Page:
never been in a kayak, mhere to start?

Would like to get into kayaking, don’t know where to start. I’d like to do lakes and calm rivers, some camping but not really interested in whitewater. I live in SW WY where there aren’t any dealers or clubs that I’ve found. 5’ 11" 175 mens 12. I run, climb and mtn bike. Growing up in VT we had canoes and I spent a lot of time on the lakes and rivers there.

Any suggestions would be appreciated. I’m not opposed to buying a kayak used. Thanks, Matt.

There are many demo days in
the spring. Check with your local outfitter. You can paddle a variety of boats in one day.

I was where you are 5 years ago.
A good place to start is right here on pnet under the Articles tab click on Guidelines. Next, click the Kayaking tab and read just about everything there. You can even shop for your first boat in Classified Ads. The Gear Guide tab has many, many reviews for both boat and other gear.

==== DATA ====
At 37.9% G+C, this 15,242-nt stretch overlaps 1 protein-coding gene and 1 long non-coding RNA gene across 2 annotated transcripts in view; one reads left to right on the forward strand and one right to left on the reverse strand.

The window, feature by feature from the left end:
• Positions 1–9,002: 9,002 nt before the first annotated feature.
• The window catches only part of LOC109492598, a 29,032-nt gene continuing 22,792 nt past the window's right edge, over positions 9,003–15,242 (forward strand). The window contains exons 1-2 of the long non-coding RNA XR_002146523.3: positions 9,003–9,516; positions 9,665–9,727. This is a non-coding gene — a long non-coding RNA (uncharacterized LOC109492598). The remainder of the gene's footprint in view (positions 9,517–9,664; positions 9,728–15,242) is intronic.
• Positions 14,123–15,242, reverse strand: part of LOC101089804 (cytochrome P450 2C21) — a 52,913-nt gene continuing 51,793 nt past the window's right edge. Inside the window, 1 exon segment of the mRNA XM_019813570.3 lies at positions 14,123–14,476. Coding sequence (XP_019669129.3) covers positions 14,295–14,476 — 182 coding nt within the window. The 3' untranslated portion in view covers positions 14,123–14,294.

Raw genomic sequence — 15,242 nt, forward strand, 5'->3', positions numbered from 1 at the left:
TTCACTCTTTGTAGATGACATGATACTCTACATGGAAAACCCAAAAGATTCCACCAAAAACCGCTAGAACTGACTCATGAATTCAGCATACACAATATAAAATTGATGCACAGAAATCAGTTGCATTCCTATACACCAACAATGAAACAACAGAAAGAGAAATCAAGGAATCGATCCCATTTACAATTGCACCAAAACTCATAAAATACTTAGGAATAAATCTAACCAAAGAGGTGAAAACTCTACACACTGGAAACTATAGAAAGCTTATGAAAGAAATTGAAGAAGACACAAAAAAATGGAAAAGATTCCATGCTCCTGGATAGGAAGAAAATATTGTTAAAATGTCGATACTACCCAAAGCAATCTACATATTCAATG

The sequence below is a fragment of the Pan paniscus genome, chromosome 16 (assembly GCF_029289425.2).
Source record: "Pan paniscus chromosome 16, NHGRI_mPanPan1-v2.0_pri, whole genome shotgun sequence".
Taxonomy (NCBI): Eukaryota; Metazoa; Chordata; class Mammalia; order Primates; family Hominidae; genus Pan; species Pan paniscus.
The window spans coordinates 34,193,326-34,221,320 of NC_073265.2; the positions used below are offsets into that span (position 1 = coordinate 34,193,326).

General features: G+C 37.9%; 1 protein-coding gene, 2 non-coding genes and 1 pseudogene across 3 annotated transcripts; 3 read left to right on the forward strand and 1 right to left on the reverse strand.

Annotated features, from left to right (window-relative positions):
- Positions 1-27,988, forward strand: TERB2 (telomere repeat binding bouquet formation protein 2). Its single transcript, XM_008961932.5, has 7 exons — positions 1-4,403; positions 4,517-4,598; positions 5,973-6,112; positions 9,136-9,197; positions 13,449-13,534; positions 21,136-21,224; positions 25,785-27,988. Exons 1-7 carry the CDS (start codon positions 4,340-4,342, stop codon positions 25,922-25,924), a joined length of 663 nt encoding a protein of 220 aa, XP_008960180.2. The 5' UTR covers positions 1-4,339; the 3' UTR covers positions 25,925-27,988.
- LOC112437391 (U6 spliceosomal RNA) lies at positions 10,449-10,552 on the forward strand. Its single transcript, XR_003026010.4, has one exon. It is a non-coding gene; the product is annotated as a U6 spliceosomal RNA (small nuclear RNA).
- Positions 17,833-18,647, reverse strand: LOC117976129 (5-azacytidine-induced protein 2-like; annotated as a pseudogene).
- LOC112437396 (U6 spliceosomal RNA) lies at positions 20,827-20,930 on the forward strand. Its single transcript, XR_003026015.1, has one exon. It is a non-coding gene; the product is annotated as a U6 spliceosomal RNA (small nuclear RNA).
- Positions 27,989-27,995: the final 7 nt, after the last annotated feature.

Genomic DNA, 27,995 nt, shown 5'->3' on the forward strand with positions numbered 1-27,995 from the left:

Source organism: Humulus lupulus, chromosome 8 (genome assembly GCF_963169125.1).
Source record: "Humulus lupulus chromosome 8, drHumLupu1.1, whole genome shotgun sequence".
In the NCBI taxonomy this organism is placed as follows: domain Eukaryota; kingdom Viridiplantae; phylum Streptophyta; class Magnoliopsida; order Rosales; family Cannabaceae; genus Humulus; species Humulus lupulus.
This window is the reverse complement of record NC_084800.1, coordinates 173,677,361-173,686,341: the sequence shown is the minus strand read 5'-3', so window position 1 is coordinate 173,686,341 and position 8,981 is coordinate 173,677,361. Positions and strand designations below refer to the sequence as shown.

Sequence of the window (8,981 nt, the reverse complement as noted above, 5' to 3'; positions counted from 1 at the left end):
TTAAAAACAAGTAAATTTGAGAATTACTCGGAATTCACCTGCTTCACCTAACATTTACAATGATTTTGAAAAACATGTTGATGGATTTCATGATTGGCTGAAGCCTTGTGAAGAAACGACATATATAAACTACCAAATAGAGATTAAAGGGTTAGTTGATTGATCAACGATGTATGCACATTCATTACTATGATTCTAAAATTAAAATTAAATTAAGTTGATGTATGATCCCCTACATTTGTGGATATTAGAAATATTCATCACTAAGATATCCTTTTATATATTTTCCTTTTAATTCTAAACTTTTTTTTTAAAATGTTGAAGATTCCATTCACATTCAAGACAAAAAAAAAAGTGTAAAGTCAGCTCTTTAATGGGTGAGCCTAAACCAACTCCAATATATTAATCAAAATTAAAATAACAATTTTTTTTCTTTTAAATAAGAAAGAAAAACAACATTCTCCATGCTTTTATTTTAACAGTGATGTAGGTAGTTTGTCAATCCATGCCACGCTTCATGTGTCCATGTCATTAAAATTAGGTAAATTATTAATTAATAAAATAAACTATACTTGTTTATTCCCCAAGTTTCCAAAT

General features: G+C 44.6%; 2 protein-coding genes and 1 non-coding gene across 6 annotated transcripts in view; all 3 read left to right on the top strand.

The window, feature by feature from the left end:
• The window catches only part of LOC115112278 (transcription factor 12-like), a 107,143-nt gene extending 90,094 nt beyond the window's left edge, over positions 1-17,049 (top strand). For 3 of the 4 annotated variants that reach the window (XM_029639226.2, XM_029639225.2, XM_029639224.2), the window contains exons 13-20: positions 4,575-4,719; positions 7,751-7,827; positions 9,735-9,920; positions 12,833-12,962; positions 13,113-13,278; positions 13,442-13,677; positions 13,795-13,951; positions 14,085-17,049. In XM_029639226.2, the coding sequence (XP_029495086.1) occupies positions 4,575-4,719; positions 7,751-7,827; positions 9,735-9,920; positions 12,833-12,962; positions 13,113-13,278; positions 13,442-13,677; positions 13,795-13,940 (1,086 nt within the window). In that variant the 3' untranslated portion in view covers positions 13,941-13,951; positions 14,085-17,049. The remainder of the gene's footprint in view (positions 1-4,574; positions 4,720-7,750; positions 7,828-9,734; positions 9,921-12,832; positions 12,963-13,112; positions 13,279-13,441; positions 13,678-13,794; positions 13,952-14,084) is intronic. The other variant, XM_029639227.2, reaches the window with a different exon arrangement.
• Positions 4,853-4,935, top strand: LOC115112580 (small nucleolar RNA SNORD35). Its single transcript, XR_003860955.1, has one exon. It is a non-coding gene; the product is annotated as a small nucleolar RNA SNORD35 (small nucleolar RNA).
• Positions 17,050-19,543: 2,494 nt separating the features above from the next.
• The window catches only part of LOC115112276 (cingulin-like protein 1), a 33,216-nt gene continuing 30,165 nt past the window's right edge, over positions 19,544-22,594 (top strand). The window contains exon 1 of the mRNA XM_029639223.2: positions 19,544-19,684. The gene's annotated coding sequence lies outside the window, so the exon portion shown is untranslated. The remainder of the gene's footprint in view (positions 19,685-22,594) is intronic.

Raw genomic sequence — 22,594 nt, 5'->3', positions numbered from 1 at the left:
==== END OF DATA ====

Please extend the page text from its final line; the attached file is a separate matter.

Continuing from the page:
The boat needs to be one that is comfortable to sit in. The paddle needs to be long enough for the blade to dip fully in the water. The PFD needs to fit well enough so it doesn’t pop off when you jump in the water.

Read up on safety and boat control before heading for moving water and practice, practice, practice.

It is a bit away from you…
But check out Rocky Mountian Adventures in Ft. Collins Co. I know they do rentals, and I think they have demo days. They are also good, knowledgeable people.


At your weight and height
you have a ton of options from 12 footers to … and from a $400 used boats to whatever you’d like to spend. For small trips < 8 miles or so, almost any boat will be fine. For longer trips you want a longer boat. If you are doing it for fitness, the narrower boats (e.g. 22 inches) will be fun for you. If you want to relax, fish, photograph, etc, then something in the 24 inch width range or wider would be better (more stable).

Again, tons of options, SOTs, composites, touring boats, sea kayaks, rec boats, used, etc. Best thing it to find a dealer or club where you can try several out for fit. There are some where a big shoe simply won’t fit.